Global Traveller

By
Updated: July 29, 2020

Ian Studley proves how quickly a motor sport mechanic can collect passport stamps, taking in Le Mans, the Nürburgring, China and beyond.

The lure of working in motor sport is strong. The action, excitement and adrenaline are addictive, plus there’s the opportunity to be around cutting-edge racing cars, the world’s best drivers and travelling to faraway countries home to mythical race tracks.

You don’t need to be a Lewis Hamilton to play a part (though his life probably isn’t too shabby), so for those blessed with spanner rather than steering skills, opportunity knocks to be part of the mechanics team at motor sport’s coal face. With rose-tinted sunnies off, there’s plenty of stress, late nights repairing bent race cars, the devastation of failure and tiresome travel to contend with too. It is all part of the sport’s enticing emotional roller coaster, you could say.

Ian Studley has had his share of all the above in over a decade on the tools for various global race teams. This year he’s lead mechanic on 2000 Bathurst champion Jason Bargwanna’s TCR Australian Touring Car Series Peugeot 308 – Burson Auto Parts the major sponsor on the Garry Rogers Motorsport (GRM) prepared entry.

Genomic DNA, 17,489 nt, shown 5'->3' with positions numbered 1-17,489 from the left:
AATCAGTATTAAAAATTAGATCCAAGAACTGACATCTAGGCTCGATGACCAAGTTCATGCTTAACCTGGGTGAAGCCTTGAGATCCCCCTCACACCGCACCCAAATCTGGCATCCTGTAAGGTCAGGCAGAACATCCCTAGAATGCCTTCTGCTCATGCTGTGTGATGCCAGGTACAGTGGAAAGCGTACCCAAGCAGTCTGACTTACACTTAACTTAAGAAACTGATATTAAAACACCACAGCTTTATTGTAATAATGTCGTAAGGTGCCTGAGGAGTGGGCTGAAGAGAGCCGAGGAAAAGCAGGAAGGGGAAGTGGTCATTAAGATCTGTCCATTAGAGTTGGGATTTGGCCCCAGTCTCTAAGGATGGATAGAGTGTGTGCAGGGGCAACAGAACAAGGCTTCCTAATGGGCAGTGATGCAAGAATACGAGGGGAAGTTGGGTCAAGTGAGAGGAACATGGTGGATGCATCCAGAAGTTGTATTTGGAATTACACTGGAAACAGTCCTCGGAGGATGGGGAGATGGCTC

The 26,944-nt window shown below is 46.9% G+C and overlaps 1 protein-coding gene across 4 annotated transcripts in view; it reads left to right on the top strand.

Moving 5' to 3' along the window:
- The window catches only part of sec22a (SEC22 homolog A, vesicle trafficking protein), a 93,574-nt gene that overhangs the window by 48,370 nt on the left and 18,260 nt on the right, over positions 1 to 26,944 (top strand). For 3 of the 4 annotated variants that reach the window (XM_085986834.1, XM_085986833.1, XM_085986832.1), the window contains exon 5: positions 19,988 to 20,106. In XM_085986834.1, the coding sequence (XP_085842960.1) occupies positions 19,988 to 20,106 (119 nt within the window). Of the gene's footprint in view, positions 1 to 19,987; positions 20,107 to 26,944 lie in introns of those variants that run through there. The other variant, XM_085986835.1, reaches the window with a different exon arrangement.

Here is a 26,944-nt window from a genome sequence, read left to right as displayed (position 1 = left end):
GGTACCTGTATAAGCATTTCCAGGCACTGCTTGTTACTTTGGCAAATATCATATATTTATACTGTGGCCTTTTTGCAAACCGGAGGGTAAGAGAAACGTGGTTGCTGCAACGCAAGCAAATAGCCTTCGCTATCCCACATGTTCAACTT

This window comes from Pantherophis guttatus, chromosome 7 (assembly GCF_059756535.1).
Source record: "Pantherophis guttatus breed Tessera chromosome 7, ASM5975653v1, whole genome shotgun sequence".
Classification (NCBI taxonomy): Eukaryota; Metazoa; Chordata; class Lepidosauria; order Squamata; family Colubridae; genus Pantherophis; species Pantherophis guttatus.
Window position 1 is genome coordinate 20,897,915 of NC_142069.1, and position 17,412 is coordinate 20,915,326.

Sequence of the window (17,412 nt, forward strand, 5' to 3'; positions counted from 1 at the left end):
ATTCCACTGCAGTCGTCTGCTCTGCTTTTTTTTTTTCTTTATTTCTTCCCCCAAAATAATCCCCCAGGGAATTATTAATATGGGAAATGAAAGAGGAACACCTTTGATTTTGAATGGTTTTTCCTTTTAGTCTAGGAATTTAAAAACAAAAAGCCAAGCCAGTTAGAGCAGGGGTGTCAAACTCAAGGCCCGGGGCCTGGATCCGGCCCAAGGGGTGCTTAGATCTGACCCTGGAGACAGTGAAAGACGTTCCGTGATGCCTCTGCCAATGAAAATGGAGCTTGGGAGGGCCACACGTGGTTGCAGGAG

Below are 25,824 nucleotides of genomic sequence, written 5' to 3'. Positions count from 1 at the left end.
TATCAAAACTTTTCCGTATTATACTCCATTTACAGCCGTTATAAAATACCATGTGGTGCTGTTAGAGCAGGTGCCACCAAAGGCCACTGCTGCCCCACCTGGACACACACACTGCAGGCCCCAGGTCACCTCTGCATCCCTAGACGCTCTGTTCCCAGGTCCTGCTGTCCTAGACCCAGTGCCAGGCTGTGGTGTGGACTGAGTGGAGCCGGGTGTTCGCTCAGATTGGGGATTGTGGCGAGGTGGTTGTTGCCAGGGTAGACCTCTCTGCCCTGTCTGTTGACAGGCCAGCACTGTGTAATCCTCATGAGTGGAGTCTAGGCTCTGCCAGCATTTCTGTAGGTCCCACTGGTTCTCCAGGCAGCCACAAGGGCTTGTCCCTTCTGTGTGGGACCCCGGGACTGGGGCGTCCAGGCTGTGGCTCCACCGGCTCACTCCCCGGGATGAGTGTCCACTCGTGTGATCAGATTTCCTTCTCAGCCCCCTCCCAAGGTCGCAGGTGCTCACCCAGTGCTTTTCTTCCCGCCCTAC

After many years based in Europe, Ian returned to GRM to work on the team’s 2019 Supercars entry, bringing his new English wife back to Australia. It was the team where he began his career in 2009 after a whirlwind few week saw him going from TAFE to number two mechanic on Lee Holdsworth’s V8 Supercar at Adelaide’s Clipsal 500.

“I’ve Had Some Of The Best Times In My Life Doing This And Seen So Many Different Places Around The World. There’s A Lot Of Work And Effort That Goes Into It, But It’s Very Rewarding.”

Born in Sydney and a regular spectator at Oran Park and Eastern Creek to watch motor sport with his father, Ian was attracted to Wodonga TAFE’s motorsports course. “It gave me a taste of electrics, welding and just about everything about the sport,” he said. “I then harassed all the V8 Supercar teams for a job, and Garry Rogers gave in.” A showman of the pitlane, was Rogers a daunting first boss? “I was definitely nervous going to the interview,” Ian said. “Garry was larger than life, a real character in the pitlane, but he always looked after me and was very caring straight away.” Ian says in one short month he went from TAFE to relocating to Melbourne, doing a couple of test days with the team and straight into the race weekend. “I was thrown in basically, and had to learn the car as quickly as possible,” he remembered. “For the races, on Thursday you show up, unload the truck and set up the pit garage, on Friday we practice and I’d be straight into changing suspension and fine tuning the car.” On the subject of drivers Ian said “some definitely come back with more doors on their cars that others,” without naming names. “Lee Holdsworth was probably best at giving succinct feedback on what the car was doing, while the fastest drivers were probably Alex Premat or Richie Stanaway – when they were flying they were unstoppable.”